Spring's Promise: The Wild Strawberry

It’s Spring and we’ve got strawberries! Well, actually we have strawberry flowers! Fragaria vesca – the wild woodland strawberries native to the Pacific Northwest – are starting to bloom! Those lovely little white flowers (generally 1/2″ to 5/8″ across) begin blooming here in early to mid-April and soon produce tiny sweet fruit. Fruit that is often no bigger than the nail on your little finger.
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Spicy in Seattle: Japanese Ginger

Native certainly in parts of SE China, and cultivated much if not native in Japan and S Korea, Japanese Ginger is a woodland perennial that turns yellow and dies down in fall, rests during the cold winter, then shoots up again next spring, growing about 3 to 4 feet in height. Most Zingiber species are cold-sensitive; this one is hardy.
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Deconstructing a 'Zero Mile' salad

Spring is a tough season to try to subsist on garden vegetables, but it IS possible to do pretty well with salad greens and herbs.
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Chaya - Mayan Tree-Spinach, Cabbage Star

The Chaya plant offers extraordinary attributes as a food crop: potential year-round yields; highly nutritious; tasty; productive; minimal pest or disease susceptibility; tolerant of diverse growing conditions; easily propagated; perennial; handsome foliage; fragrant flowers that attract butterflies, moths and bees; useful forage for domestic animals. On the minus side… it is freeze-tender; its leaves should be cooked rather than ingested raw; it has but few cultivars, and their relative merit and behavior are practically undocumented. Overall, more people should know about, and grow, Chaya — hence this article.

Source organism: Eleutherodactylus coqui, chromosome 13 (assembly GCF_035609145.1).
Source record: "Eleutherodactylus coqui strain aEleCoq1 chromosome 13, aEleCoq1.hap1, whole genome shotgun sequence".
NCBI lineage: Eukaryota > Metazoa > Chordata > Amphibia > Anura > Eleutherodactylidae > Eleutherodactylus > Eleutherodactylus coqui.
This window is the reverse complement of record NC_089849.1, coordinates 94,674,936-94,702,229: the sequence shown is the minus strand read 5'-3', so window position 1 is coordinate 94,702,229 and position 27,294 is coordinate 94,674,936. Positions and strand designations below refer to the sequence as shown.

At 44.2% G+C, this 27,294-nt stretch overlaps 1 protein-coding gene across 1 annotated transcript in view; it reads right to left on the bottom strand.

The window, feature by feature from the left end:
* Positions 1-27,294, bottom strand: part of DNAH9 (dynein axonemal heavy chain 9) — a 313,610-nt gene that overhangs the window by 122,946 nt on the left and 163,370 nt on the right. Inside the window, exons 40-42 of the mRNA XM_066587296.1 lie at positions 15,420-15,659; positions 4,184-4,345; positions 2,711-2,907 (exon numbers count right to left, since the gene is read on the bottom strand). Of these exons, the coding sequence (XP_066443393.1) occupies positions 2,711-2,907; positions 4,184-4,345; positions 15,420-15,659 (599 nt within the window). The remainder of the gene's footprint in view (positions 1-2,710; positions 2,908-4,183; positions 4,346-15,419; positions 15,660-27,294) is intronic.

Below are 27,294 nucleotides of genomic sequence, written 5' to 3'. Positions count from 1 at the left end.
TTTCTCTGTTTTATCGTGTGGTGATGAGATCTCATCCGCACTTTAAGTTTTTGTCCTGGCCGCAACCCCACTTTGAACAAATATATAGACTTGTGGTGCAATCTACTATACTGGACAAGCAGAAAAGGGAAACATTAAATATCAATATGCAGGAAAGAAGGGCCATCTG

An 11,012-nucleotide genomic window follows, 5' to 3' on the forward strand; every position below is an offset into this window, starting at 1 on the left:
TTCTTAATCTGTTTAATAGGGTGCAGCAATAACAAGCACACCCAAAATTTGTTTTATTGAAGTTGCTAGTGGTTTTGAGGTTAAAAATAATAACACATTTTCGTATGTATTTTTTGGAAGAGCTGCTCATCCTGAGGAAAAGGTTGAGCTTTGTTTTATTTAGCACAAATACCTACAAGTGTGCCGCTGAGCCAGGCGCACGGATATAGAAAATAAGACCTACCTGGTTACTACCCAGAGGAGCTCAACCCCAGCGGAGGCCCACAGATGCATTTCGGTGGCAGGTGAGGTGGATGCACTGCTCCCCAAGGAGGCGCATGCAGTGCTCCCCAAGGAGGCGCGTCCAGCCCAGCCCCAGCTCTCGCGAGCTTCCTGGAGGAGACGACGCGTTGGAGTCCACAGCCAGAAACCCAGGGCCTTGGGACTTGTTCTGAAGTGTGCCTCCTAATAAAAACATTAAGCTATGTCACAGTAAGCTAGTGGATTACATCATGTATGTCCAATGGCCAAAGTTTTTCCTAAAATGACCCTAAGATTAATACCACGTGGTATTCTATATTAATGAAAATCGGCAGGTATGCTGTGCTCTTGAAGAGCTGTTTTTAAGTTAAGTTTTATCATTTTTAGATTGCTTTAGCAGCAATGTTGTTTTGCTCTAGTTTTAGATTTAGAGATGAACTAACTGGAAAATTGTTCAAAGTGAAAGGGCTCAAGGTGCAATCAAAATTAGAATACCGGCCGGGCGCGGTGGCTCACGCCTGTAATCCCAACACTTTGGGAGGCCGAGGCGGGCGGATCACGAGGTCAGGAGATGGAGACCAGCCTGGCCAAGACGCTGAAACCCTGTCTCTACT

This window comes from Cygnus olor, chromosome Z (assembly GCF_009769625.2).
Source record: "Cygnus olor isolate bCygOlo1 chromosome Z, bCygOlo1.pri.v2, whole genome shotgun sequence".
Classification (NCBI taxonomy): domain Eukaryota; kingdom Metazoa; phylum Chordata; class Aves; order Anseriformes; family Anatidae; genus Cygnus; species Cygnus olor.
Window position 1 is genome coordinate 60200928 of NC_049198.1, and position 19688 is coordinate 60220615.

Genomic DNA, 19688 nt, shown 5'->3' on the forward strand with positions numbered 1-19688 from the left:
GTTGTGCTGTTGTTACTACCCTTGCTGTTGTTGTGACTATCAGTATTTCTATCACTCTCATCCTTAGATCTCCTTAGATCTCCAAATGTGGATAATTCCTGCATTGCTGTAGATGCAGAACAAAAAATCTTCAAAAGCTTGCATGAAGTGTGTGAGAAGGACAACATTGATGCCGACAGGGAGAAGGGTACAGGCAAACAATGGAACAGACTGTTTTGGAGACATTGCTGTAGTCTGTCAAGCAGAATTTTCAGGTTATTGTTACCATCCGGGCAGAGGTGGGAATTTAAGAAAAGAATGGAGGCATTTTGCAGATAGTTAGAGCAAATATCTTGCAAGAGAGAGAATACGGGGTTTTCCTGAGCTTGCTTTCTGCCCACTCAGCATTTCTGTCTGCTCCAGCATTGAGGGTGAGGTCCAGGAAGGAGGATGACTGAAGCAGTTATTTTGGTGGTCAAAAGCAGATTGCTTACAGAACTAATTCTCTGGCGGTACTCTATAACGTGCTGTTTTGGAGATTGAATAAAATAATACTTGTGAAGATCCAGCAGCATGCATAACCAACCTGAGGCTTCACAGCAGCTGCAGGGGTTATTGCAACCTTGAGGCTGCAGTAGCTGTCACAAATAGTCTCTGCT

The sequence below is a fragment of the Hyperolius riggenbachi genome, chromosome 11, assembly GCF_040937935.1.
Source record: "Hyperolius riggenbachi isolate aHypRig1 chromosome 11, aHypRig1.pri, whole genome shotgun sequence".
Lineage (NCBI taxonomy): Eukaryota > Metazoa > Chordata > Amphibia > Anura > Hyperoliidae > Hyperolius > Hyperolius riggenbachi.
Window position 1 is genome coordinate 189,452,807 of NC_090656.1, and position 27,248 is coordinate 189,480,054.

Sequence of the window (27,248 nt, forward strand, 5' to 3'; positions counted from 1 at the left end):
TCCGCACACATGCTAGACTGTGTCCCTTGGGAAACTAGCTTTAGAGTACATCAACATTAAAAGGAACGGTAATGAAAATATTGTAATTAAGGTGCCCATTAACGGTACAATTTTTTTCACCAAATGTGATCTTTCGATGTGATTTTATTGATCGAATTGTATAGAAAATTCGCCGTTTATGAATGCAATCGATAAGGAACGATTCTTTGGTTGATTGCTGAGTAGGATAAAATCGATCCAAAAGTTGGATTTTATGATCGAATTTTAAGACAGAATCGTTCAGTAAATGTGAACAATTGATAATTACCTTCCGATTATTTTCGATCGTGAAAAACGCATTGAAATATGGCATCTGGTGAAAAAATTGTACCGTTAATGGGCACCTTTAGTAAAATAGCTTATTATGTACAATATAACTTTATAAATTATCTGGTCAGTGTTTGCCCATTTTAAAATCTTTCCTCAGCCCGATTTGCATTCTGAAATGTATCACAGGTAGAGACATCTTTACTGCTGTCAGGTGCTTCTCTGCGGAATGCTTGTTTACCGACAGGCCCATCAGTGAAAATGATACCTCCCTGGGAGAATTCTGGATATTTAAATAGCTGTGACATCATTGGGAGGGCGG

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Gardening Tips from Seattle Tilth

It’s the middle of March and time to get your seeds in – and for those of us lucky enough to live in milder climates, time to get those cool season plant starts! Buying starts and seeds from local growers and at local sales ensures that you get plants that are climate-appropriate. Get planting!
Read more: Time to Think Gardens – Get Those Cool Season Starts!

Free to Grow and Pick!

When you think of Bath, England, you mostly think of the ancient Roman Baths or stately Georgian architecture. That is, if you think of anything at all besides claw foot tubs and jokes about drinking the bathwater. You most certainly don’t think of a thriving food system and underground guerilla gardening.
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Community Gardens: Growing Your Own

Gardening not only provides a connection with nature, it connects us to our food. As more and more people are concerned about the provenance of their food – where it comes from and how it is grown – gardening has given “local” a new meaning: “Zero Food Miles.”
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Harvesting Your Bountiful Garden

Everywhere you look there great leafy greens and plump fruit. It’s halfway through the growing season with no end to the harvest in sight. Just the thought of another salad or summer squash is enough to make you want to call for a pizza. Now what do you do?
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Peanut-Butter Fruit or Peanut-Butter Plant

Two species share common names (Peanut-butter Fruit or Peanut-butter Plant) and confusingly similar scientific names: Bunchosia argentea and Bunchosia Armeniaca. Therefore, I sought to learn what’s the difference? Which is more commonly cultivated? This article shares my findings. The reason I care is because the plants bear pretty yellow blossoms and red edible fruit.
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Let's All Plant a Garden!

It’s been a cool, late spring here in Puget Sound, which means there’s still time to plant a garden. In fact, we’ve just gotten the tomatoes we bought at the Seattle Tilth Edible Plant Sale in the ground! Buying starts and seeds from local growers and at local sales ensures that you get plants that are climate-appropriate. There are some plants that just don’t do well in our short summers!
Read more: Let’s All Plant a Garden!